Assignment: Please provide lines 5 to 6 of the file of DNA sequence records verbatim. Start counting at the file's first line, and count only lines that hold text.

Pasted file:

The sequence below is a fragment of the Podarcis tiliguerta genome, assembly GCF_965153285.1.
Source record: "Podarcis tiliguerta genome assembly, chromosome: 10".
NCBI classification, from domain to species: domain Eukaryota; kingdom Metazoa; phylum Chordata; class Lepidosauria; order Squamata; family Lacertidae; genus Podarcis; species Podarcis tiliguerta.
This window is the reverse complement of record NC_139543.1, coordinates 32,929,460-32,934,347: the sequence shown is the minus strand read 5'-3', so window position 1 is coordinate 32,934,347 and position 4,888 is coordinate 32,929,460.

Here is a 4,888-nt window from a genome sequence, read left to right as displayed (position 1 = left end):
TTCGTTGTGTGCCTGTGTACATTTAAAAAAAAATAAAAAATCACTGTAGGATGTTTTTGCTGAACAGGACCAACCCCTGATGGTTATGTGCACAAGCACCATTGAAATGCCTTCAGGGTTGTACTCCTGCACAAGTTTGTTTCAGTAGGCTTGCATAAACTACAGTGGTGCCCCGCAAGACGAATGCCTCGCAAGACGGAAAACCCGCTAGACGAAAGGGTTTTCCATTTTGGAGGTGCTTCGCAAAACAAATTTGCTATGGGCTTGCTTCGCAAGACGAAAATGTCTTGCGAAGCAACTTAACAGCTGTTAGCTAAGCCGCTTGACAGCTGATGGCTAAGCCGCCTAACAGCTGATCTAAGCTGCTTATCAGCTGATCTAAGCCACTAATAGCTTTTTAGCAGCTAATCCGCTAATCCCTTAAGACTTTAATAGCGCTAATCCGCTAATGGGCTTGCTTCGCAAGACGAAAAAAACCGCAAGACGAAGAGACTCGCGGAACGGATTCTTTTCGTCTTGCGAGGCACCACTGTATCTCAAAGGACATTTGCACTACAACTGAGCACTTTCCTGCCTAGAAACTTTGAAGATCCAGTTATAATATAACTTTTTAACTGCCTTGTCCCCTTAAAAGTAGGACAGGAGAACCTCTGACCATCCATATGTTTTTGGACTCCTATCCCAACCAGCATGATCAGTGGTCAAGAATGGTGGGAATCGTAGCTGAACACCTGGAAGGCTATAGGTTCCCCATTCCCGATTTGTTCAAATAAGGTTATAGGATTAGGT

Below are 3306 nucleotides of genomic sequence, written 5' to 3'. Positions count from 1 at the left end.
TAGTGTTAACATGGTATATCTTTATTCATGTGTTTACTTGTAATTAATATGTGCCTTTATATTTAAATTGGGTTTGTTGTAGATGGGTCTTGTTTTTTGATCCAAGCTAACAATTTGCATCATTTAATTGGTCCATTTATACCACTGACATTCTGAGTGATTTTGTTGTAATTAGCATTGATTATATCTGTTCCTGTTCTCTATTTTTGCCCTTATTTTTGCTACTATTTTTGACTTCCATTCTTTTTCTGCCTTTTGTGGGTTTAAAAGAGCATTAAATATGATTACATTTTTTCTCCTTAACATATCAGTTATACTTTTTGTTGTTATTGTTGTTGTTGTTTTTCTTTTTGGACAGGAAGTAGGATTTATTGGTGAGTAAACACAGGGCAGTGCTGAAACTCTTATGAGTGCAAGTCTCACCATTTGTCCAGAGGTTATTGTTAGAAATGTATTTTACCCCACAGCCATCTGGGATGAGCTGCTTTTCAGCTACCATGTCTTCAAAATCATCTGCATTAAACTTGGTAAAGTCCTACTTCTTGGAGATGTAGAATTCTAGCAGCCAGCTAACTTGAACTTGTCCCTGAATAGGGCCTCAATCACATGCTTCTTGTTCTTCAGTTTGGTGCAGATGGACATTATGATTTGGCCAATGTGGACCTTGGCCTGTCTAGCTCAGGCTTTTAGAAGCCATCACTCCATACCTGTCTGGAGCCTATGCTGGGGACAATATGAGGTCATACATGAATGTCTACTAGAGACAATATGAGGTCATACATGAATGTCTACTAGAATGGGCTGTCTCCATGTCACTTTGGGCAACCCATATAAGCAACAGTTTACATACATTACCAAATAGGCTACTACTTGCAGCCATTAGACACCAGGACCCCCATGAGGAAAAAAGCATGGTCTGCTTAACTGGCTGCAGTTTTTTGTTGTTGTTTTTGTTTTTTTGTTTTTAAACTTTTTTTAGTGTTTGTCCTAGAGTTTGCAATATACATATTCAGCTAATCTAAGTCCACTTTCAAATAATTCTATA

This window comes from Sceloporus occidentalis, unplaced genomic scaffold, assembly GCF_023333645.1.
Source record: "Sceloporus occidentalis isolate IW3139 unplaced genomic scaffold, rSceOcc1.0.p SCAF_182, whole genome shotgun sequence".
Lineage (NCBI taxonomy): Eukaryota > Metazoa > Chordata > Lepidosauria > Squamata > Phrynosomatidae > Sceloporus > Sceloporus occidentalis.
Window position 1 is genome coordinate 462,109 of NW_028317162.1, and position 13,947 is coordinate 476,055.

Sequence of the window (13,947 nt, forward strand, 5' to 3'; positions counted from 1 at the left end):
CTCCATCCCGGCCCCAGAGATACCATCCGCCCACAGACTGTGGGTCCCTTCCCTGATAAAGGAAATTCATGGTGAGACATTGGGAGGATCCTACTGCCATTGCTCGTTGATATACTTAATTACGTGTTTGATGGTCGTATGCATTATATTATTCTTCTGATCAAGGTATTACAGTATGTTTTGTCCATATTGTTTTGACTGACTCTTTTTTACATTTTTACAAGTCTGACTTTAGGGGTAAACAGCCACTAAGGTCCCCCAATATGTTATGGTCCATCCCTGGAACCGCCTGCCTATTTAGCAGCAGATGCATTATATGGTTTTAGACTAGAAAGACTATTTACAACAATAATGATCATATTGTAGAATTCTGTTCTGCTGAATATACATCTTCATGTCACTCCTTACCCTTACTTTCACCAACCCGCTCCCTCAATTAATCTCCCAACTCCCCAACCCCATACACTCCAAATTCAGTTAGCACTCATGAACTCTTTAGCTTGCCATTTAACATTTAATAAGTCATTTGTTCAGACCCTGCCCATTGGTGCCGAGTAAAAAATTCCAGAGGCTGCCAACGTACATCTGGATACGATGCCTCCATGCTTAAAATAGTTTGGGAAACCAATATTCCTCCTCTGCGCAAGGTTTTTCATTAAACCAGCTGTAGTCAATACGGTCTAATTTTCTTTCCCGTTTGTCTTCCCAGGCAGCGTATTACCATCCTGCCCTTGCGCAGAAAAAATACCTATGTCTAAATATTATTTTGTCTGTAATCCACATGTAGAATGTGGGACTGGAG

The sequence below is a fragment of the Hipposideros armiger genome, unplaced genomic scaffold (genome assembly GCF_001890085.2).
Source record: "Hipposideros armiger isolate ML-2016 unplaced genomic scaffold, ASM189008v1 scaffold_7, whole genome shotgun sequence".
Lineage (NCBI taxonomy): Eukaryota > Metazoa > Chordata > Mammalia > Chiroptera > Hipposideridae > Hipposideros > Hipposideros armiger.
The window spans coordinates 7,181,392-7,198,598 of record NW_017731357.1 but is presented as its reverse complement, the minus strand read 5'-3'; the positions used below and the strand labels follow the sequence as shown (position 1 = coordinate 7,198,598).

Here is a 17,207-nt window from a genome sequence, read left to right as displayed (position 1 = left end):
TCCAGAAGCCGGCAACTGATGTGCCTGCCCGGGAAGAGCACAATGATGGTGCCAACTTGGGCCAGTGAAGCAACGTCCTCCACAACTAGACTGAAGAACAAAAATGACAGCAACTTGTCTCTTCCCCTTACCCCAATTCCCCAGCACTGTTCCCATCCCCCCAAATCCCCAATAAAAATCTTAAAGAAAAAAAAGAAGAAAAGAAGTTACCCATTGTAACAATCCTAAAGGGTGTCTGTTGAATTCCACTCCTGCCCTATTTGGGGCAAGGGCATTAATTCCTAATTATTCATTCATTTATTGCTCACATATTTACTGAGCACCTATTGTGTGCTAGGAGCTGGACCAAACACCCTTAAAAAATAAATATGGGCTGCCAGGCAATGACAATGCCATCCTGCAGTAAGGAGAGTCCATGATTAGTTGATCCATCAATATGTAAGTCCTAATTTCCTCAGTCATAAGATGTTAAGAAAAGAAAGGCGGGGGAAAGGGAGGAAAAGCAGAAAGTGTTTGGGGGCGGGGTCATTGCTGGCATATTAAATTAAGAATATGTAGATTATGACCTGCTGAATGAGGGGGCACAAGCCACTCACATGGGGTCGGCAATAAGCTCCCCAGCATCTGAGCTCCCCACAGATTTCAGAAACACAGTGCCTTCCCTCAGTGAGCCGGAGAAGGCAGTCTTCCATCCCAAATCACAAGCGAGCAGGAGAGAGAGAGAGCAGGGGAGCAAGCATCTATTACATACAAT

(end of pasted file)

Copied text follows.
Here is a 4,888-nt window from a genome sequence, read left to right as displayed (position 1 = left end):
TTCGTTGTGTGCCTGTGTACATTTAAAAAAAAATAAAAAATCACTGTAGGATGTTTTTGCTGAACAGGACCAACCCCTGATGGTTATGTGCACAAGCACCATTGAAATGCCTTCAGGGTTGTACTCCTGCACAAGTTTGTTTCAGTAGGCTTGCATAAACTACAGTGGTGCCCCGCAAGACGAATGCCTCGCAAGACGGAAAACCCGCTAGACGAAAGGGTTTTCCATTTTGGAGGTGCTTCGCAAAACAAATTTGCTATGGGCTTGCTTCGCAAGACGAAAATGTCTTGCGAAGCAACTTAACAGCTGTTAGCTAAGCCGCTTGACAGCTGATGGCTAAGCCGCCTAACAGCTGATCTAAGCTGCTTATCAGCTGATCTAAGCCACTAATAGCTTTTTAGCAGCTAATCCGCTAATCCCTTAAGACTTTAATAGCGCTAATCCGCTAATGGGCTTGCTTCGCAAGACGAAAAAAACCGCAAGACGAAGAGACTCGCGGAACGGATTCTTTTCGTCTTGCGAGGCACCACTGTATCTCAAAGGACATTTGCACTACAACTGAGCACTTTCCTGCCTAGAAACTTTGAAGATCCAGTTATAATATAACTTTTTAACTGCCTTGTCCCCTTAAAAGTAGGACAGGAGAACCTCTGACCATCCATATGTTTTTGGACTCCTATCCCAACCAGCATGATCAGTGGTCAAGAATGGTGGGAATCGTAGCTGAACACCTGGAAGGCTATAGGTTCCCCATTCCCGATTTGTTCAAATAAGGTTATAGGATTAGGT